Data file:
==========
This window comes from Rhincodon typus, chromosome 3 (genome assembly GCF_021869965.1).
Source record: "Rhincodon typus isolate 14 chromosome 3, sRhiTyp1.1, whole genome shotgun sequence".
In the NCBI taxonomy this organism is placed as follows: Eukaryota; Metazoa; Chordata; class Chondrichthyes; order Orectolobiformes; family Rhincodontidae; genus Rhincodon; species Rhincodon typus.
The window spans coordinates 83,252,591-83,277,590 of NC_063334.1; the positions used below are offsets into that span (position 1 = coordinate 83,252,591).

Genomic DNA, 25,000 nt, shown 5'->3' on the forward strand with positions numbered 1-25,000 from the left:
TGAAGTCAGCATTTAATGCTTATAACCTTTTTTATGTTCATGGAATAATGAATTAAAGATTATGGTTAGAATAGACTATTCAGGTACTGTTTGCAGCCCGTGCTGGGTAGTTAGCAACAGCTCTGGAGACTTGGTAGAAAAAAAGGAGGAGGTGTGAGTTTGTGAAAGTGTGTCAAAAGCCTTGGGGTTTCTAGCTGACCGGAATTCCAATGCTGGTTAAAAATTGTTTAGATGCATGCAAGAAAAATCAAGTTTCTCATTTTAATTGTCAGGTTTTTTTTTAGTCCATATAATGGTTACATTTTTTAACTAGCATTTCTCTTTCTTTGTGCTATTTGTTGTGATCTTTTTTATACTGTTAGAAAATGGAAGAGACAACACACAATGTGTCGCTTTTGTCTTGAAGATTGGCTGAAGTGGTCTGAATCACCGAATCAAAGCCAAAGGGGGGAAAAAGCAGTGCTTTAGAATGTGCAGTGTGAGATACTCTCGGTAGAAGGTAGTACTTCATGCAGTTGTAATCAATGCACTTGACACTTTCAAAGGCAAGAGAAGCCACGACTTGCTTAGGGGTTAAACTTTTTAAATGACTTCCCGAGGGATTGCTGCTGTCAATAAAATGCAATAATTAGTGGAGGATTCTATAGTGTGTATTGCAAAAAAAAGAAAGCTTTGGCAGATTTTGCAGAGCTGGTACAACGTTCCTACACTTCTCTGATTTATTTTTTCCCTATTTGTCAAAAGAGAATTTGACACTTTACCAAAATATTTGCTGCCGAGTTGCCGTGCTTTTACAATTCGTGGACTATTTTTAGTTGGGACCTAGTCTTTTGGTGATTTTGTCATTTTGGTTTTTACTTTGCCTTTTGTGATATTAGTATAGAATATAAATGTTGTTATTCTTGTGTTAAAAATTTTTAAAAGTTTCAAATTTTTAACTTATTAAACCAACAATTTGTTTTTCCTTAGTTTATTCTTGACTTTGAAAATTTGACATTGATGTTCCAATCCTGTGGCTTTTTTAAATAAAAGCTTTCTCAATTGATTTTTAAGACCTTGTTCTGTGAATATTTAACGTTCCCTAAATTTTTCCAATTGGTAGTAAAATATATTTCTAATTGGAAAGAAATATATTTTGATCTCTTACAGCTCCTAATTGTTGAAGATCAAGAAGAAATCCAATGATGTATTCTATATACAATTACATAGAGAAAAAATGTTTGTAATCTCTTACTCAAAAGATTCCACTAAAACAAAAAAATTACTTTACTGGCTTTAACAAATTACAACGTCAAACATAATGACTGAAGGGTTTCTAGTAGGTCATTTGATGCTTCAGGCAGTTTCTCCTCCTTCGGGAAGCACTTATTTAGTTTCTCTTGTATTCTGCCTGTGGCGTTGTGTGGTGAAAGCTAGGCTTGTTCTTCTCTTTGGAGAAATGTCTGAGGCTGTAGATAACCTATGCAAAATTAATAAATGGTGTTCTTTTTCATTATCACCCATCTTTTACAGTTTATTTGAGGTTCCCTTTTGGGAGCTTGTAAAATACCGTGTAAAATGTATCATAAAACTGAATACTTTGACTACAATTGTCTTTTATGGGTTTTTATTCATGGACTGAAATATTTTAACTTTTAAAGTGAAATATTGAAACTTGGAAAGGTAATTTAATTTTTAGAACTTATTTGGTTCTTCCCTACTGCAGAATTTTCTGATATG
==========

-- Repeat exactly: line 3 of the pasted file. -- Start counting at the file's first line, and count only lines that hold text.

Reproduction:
In the NCBI taxonomy this organism is placed as follows: Eukaryota; Metazoa; Chordata; class Chondrichthyes; order Orectolobiformes; family Rhincodontidae; genus Rhincodon; species Rhincodon typus.